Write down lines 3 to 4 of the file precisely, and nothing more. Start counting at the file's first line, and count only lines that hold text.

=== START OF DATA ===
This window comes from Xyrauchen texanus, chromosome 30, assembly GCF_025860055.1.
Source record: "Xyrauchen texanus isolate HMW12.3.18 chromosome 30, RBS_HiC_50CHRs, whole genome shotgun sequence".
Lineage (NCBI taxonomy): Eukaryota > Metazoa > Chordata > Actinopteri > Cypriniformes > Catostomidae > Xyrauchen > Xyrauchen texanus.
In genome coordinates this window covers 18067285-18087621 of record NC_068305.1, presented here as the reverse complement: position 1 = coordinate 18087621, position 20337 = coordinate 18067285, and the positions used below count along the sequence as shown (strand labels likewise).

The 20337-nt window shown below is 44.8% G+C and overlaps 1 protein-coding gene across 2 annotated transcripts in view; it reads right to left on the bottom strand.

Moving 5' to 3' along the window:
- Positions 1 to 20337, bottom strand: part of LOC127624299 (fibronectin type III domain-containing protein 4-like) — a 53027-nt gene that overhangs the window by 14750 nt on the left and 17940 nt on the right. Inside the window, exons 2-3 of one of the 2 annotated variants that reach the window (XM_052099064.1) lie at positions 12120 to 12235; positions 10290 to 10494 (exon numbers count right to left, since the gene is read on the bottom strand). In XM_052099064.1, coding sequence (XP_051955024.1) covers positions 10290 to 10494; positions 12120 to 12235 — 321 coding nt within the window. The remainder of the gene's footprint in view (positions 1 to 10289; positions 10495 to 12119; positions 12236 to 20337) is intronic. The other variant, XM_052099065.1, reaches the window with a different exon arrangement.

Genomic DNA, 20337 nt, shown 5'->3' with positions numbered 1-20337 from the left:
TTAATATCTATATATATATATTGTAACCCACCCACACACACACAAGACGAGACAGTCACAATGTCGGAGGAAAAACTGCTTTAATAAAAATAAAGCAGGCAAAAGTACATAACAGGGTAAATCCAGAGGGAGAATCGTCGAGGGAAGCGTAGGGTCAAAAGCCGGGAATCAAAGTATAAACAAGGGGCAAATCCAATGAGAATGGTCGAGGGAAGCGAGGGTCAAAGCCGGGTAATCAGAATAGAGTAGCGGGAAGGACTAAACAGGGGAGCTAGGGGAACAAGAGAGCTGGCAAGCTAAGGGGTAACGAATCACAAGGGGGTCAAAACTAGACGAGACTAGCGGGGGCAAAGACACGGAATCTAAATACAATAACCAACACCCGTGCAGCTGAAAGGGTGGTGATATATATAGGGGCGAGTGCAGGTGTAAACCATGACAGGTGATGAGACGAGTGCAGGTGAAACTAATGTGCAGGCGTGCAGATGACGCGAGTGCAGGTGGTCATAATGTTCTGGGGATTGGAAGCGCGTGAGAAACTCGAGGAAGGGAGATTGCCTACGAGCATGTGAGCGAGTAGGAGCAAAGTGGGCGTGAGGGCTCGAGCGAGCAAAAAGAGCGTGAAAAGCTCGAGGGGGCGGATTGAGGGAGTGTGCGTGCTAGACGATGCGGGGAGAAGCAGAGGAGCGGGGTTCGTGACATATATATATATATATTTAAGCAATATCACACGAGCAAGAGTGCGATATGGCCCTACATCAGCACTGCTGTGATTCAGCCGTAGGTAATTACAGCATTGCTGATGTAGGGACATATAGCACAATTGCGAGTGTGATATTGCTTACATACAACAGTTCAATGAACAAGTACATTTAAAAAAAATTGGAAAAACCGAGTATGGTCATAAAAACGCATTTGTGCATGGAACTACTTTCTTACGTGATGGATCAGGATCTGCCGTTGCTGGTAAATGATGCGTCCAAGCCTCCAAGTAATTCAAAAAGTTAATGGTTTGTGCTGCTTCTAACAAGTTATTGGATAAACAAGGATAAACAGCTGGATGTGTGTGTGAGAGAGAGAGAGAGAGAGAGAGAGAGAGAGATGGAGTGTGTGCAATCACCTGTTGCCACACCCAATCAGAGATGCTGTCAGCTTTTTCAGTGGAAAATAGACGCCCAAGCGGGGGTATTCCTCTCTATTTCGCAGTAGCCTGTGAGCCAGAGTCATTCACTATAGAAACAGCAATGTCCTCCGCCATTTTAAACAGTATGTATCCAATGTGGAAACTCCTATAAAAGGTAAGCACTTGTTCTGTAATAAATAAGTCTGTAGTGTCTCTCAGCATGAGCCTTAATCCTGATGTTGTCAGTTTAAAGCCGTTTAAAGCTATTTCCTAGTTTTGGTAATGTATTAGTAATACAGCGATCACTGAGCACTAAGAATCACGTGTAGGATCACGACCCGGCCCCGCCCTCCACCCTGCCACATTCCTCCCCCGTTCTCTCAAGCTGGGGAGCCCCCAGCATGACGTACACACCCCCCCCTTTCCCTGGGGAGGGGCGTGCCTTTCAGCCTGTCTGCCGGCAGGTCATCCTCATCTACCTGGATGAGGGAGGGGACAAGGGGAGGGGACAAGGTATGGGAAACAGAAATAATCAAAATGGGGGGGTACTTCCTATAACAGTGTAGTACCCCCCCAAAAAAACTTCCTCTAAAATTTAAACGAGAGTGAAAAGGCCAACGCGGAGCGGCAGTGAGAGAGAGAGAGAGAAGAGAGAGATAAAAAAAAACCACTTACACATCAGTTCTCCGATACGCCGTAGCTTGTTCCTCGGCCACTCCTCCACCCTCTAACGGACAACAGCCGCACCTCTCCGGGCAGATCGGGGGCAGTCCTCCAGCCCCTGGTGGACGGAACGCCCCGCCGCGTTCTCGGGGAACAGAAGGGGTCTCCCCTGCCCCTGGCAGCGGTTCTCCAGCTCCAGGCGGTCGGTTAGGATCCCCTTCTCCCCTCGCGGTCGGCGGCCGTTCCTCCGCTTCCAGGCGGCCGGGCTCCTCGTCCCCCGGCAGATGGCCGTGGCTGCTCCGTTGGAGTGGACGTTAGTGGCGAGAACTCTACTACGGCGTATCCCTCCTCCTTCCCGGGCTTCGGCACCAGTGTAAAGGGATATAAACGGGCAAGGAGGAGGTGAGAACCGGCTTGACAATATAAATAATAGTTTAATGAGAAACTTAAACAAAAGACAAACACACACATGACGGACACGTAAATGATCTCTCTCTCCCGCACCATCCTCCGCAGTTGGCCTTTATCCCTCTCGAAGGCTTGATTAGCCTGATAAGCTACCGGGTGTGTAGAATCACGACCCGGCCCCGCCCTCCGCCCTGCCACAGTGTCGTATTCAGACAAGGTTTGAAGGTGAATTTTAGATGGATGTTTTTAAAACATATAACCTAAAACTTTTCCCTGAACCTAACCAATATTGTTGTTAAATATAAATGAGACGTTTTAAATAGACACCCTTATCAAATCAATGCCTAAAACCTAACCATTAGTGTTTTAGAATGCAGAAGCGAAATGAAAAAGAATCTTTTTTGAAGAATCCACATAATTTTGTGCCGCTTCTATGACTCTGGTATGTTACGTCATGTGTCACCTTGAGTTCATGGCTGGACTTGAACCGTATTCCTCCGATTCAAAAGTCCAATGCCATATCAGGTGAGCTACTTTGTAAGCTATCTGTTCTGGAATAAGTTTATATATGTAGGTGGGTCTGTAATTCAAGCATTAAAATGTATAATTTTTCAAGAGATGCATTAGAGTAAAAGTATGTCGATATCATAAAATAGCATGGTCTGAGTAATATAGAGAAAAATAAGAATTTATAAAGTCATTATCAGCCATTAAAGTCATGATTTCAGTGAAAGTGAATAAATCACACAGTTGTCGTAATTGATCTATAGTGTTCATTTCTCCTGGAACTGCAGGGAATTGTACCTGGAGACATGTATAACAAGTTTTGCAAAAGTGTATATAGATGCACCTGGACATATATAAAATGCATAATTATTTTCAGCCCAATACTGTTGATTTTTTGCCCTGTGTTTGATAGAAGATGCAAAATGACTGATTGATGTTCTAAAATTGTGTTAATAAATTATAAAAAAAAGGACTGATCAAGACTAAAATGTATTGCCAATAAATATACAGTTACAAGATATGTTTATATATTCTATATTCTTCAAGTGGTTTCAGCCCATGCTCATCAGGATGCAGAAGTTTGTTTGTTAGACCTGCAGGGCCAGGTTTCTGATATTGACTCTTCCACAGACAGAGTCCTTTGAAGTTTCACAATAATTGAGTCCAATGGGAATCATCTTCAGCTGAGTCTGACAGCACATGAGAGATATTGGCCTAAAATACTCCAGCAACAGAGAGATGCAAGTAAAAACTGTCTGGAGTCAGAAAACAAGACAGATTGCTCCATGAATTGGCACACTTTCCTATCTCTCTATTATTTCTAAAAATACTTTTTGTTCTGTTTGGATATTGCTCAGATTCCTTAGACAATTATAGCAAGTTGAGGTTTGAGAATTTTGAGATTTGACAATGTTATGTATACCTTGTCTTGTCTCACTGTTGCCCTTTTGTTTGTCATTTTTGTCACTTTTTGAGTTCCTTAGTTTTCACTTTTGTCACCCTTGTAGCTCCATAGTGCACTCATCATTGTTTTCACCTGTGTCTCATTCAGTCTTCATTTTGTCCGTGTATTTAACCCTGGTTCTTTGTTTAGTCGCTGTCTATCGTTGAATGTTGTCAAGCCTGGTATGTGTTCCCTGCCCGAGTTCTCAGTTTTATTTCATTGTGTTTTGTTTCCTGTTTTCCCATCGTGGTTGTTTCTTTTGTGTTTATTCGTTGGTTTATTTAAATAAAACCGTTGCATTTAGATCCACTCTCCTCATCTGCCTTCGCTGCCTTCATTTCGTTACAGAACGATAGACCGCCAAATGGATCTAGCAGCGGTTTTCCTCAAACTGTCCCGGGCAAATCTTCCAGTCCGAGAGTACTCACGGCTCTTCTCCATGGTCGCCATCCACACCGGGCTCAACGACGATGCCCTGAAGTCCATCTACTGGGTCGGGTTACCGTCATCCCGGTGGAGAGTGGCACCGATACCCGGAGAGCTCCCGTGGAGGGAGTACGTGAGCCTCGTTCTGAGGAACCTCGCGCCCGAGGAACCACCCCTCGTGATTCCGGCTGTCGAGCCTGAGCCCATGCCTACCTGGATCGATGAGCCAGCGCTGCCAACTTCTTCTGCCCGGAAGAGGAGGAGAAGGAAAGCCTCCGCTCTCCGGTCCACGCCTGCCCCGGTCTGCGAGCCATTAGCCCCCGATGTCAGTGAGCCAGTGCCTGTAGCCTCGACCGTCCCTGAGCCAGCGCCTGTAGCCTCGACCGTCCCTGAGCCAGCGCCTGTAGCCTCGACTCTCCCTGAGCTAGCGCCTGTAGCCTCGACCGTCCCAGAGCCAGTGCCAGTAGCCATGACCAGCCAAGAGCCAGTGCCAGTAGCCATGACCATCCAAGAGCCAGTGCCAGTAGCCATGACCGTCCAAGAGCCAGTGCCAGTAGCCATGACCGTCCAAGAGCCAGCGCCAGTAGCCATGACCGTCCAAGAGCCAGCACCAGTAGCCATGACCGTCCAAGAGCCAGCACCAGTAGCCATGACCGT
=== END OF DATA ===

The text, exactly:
Lineage (NCBI taxonomy): Eukaryota > Metazoa > Chordata > Actinopteri > Cypriniformes > Catostomidae > Xyrauchen > Xyrauchen texanus.
In genome coordinates this window covers 18067285-18087621 of record NC_068305.1, presented here as the reverse complement: position 1 = coordinate 18087621, position 20337 = coordinate 18067285, and the positions used below count along the sequence as shown (strand labels likewise).